Decision process for SI on Chronicity

23 April 2020  by Lisa Melonçon

Over at the journal, Rhetoric of Health and Medicine, we continue to work hard in moving manuscripts through review, and we’ve also been working through proposals for RHM’s fourth (!)  special issue on the rhetoric of chronicity.

As I’ve outlined previously, we do special issues  a little differently than many journals.  In our case, we developed our system based on feedback from our editorial boarding the broader community. The system is created to avoid some of what editorial board members—and the editors—felt are problems that sometimes affect special issues, such as less rigorous review standards/easier to get into, the feeling that only friends of the editor were invited, and issues that don’t cohere.

This explanation does three important things: (1) it continues RHM’s dedication to making the review and publishing process as transparent as possible; (2) it provides a type of accountability to the editorial board, the readers , and to the broader RHM community; and, finally, (3) it simply explains the process for those who submitted to this special issue and those that will, hopefully, submit to the journal in the future.

We received 42 proposals, which is a healthy number for a special issue of any journal, and we were quite pleased with this turn out. Contributors spanned a number of RHM related fields (e.g. composition, rhetoric, communication studies, technical and professional communication, and allied health fields, etc.) and held a variety of different ranks and titles (e.g. graduate students, grant-funded researchers, tenured professors, healthcare practitioners, etc.). Lora Anderson and Jeff Bennett, special issue co-editors read anonymous versions of the proposals and selected 16 to move forward to the second state of review for research articles. The main factors that lead proposals to the second round of review: (1) were they clearly connected to theme and (2) did they include a direct engagement with Rhetoric. (See our captioned video or transcript on what we mean by rhetoric). In addition, the co-editors tried to move forward a diverse set of proposals based on topic and methodology.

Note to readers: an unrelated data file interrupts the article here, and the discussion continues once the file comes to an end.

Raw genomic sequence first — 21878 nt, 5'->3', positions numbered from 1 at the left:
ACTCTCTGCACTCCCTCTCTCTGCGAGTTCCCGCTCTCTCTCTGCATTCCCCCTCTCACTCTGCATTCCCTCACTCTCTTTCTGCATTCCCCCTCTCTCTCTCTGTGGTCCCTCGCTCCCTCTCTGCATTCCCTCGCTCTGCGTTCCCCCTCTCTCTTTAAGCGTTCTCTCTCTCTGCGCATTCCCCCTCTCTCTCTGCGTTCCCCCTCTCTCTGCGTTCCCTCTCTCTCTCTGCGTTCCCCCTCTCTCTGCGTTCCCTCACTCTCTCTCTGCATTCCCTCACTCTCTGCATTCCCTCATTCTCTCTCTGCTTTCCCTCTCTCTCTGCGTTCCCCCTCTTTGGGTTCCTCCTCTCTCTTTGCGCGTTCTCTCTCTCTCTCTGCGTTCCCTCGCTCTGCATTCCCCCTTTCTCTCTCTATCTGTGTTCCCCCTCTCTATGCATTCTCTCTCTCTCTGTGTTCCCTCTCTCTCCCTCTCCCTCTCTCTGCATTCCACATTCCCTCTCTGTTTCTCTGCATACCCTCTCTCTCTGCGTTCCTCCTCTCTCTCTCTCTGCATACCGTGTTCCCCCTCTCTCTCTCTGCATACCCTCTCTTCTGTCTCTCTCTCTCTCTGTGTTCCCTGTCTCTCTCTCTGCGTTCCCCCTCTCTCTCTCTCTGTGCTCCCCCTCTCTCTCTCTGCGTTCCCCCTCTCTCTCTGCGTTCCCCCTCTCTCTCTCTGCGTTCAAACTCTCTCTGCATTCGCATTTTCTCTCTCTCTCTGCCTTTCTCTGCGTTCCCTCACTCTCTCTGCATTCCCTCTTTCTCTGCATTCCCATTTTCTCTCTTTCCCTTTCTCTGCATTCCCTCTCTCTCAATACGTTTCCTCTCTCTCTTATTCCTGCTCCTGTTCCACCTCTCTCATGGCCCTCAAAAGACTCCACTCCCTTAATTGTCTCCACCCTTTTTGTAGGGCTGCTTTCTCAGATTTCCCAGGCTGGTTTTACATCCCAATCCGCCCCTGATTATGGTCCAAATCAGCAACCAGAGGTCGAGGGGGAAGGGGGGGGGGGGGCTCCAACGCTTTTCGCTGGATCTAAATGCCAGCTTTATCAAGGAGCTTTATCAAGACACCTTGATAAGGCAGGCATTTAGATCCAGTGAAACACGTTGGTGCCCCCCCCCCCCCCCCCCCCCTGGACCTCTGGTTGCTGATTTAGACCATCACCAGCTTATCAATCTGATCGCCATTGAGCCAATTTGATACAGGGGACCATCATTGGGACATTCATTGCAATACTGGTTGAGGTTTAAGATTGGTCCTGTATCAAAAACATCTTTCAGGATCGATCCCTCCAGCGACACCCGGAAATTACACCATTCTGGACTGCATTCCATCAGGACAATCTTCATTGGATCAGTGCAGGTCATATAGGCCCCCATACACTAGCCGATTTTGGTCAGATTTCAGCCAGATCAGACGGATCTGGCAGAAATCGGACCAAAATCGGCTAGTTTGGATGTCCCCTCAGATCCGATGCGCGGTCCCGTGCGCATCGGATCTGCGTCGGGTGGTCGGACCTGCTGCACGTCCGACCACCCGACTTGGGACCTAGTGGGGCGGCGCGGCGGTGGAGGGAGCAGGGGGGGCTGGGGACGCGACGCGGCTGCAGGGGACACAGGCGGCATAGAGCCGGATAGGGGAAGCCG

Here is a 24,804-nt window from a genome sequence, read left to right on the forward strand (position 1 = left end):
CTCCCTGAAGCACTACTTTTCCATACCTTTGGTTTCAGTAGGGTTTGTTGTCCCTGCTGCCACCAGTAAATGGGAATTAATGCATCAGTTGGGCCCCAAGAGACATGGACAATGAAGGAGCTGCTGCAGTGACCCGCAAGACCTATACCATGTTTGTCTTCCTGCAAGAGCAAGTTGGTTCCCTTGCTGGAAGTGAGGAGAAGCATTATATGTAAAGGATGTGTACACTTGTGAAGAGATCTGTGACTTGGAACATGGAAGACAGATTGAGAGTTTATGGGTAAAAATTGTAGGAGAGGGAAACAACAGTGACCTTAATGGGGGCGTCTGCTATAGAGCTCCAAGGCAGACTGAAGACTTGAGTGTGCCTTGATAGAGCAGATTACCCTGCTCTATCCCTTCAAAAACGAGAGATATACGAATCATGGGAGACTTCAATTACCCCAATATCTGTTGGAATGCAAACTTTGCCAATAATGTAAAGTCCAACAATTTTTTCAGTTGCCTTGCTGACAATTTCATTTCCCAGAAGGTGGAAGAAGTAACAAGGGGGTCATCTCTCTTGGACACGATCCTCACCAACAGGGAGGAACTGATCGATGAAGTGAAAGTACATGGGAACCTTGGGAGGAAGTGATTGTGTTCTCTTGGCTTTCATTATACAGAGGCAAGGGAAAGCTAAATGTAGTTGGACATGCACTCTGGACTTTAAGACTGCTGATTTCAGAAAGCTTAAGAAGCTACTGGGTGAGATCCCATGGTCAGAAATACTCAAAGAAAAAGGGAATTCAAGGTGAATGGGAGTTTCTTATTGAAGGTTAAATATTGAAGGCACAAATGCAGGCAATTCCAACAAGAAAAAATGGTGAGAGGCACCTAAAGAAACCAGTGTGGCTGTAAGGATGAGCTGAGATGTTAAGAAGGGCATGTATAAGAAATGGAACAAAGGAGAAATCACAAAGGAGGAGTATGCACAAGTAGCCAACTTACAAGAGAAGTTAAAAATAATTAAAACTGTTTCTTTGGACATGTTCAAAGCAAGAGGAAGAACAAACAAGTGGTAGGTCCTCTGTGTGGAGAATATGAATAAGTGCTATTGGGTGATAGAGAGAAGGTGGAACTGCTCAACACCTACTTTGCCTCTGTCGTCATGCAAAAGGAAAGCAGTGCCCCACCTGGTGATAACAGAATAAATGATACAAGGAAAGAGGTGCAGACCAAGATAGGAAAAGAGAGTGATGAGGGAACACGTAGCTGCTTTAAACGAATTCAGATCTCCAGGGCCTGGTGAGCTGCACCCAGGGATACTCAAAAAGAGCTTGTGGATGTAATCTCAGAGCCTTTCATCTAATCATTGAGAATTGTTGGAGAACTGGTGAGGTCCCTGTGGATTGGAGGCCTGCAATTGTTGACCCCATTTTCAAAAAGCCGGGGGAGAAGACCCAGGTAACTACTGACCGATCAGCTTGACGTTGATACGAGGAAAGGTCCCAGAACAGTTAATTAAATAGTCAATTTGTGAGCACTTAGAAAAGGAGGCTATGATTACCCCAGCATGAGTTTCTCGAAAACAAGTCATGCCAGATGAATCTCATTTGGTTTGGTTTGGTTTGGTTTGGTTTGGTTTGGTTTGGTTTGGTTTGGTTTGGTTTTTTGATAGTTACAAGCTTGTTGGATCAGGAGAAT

Those 16 proposals were then forwarded to Blake Scott (co-editor of RHM), a member of editorial board, and a reviewer from the RHM community.  The three of them were asked to rank the proposals from 1 to 16, with 1 being the best. Each reviewer was familiar with the CFP, but beyond that no other ranking instructions were given because we wanted their responses to be based on their own readings of the information presented in the proposals and their own perspectives of the proposals’ relevance and timeliness.

I collated those responses. As co-editors of the special issue, one of Lora and Jeff’s jobs is to set the focus of the issue. Therefore, when reviewing rankings and the proposals they made the decisions on how proposals talked to each other holistically. A guiding factor, therefore, was how well each individual proposal worked toward a coherent issue that gets a bunch of things represented and shows the breadth of RHM work and influence. In the end, we accepted seven proposals and have invited those contributors to submit full manuscripts that will be sent through the regular peer review process. This means the proposal acceptance rate was 17%. It is important to note that even though these proposals were accepted, they still have to go through the RHM review process. Unlike many special issues, RHM does not have to fill pages (so to speak), which means that we are committed to publishing the strongest essays as possible.

We are excited about the potential this issue holds and look forward to sharing it with you!!

Until then, wishing you health, peace, and joy!

 

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